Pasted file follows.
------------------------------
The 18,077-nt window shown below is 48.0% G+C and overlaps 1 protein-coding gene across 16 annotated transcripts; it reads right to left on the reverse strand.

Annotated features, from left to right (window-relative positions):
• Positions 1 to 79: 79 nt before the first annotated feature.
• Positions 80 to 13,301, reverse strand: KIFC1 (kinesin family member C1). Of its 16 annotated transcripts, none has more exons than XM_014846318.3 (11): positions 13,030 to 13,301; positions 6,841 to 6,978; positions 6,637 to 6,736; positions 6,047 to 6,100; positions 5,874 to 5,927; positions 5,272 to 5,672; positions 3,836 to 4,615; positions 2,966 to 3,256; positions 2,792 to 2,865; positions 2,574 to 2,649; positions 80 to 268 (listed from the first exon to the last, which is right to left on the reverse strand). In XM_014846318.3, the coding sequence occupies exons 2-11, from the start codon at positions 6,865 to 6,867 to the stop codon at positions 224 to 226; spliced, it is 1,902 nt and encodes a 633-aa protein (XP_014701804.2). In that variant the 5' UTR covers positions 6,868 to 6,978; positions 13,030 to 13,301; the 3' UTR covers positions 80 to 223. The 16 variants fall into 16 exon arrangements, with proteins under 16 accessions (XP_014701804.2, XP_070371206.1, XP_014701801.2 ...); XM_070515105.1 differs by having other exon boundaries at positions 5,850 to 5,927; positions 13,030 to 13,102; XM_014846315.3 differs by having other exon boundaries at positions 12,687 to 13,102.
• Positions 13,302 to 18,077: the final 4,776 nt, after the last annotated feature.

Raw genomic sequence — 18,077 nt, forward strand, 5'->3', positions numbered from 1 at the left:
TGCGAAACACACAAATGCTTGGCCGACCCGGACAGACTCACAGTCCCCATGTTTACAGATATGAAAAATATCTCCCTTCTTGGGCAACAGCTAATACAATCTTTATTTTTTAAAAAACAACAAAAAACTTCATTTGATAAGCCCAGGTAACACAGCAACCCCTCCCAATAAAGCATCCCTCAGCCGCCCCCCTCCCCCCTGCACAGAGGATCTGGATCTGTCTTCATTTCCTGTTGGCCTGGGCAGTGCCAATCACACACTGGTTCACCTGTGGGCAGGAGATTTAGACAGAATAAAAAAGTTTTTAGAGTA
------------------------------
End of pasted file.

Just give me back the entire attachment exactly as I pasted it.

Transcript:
The 18,077-nt window shown below is 48.0% G+C and overlaps 1 protein-coding gene across 16 annotated transcripts; it reads right to left on the reverse strand.

Annotated features, from left to right (window-relative positions):
• Positions 1 to 79: 79 nt before the first annotated feature.
• Positions 80 to 13,301, reverse strand: KIFC1 (kinesin family member C1). Of its 16 annotated transcripts, none has more exons than XM_014846318.3 (11): positions 13,030 to 13,301; positions 6,841 to 6,978; positions 6,637 to 6,736; positions 6,047 to 6,100; positions 5,874 to 5,927; positions 5,272 to 5,672; positions 3,836 to 4,615; positions 2,966 to 3,256; positions 2,792 to 2,865; positions 2,574 to 2,649; positions 80 to 268 (listed from the first exon to the last, which is right to left on the reverse strand). In XM_014846318.3, the coding sequence occupies exons 2-11, from the start codon at positions 6,865 to 6,867 to the stop codon at positions 224 to 226; spliced, it is 1,902 nt and encodes a 633-aa protein (XP_014701804.2). In that variant the 5' UTR covers positions 6,868 to 6,978; positions 13,030 to 13,301; the 3' UTR covers positions 80 to 223. The 16 variants fall into 16 exon arrangements, with proteins under 16 accessions (XP_014701804.2, XP_070371206.1, XP_014701801.2 ...); XM_070515105.1 differs by having other exon boundaries at positions 5,850 to 5,927; positions 13,030 to 13,102; XM_014846315.3 differs by having other exon boundaries at positions 12,687 to 13,102.
• Positions 13,302 to 18,077: the final 4,776 nt, after the last annotated feature.

Raw genomic sequence — 18,077 nt, forward strand, 5'->3', positions numbered from 1 at the left:
TGCGAAACACACAAATGCTTGGCCGACCCGGACAGACTCACAGTCCCCATGTTTACAGATATGAAAAATATCTCCCTTCTTGGGCAACAGCTAATACAATCTTTATTTTTTAAAAAACAACAAAAAACTTCATTTGATAAGCCCAGGTAACACAGCAACCCCTCCCAATAAAGCATCCCTCAGCCGCCCCCCTCCCCCCTGCACAGAGGATCTGGATCTGTCTTCATTTCCTGTTGGCCTGGGCAGTGCCAATCACACACTGGTTCACCTGTGGGCAGGAGATTTAGACAGAATAAAAAAGTTTTTAGAGTA